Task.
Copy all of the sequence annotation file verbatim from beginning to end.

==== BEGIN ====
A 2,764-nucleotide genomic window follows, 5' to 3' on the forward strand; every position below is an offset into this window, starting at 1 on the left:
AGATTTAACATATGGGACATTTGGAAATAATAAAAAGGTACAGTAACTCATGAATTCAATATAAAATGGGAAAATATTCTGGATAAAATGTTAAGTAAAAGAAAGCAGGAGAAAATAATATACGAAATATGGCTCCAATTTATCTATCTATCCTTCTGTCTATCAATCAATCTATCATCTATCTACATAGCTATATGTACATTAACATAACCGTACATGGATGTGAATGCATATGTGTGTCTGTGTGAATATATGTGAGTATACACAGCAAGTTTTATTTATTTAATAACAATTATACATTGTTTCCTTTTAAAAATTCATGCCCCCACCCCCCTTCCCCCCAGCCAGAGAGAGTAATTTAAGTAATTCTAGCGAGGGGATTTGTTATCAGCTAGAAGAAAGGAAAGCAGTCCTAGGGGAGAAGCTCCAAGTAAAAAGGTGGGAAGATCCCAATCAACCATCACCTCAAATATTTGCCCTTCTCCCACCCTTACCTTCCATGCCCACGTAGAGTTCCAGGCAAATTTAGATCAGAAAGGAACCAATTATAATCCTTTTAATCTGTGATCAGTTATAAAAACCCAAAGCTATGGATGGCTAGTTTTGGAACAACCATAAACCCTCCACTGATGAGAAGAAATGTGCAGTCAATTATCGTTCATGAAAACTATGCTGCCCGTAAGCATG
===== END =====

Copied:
A 2,764-nucleotide genomic window follows, 5' to 3' on the forward strand; every position below is an offset into this window, starting at 1 on the left:
AGATTTAACATATGGGACATTTGGAAATAATAAAAAGGTACAGTAACTCATGAATTCAATATAAAATGGGAAAATATTCTGGATAAAATGTTAAGTAAAAGAAAGCAGGAGAAAATAATATACGAAATATGGCTCCAATTTATCTATCTATCCTTCTGTCTATCAATCAATCTATCATCTATCTACATAGCTATATGTACATTAACATAACCGTACATGGATGTGAATGCATATGTGTGTCTGTGTGAATATATGTGAGTATACACAGCAAGTTTTATTTATTTAATAACAATTATACATTGTTTCCTTTTAAAAATTCATGCCCCCACCCCCCTTCCCCCCAGCCAGAGAGAGTAATTTAAGTAATTCTAGCGAGGGGATTTGTTATCAGCTAGAAGAAAGGAAAGCAGTCCTAGGGGAGAAGCTCCAAGTAAAAAGGTGGGAAGATCCCAATCAACCATCACCTCAAATATTTGCCCTTCTCCCACCCTTACCTTCCATGCCCACGTAGAGTTCCAGGCAAATTTAGATCAGAAAGGAACCAATTATAATCCTTTTAATCTGTGATCAGTTATAAAAACCCAAAGCTATGGATGGCTAGTTTTGGAACAACCATAAACCCTCCACTGATGAGAAGAAATGTGCAGTCAATTATCGTTCATGAAAACTATGCTGCCCGTAAGCATG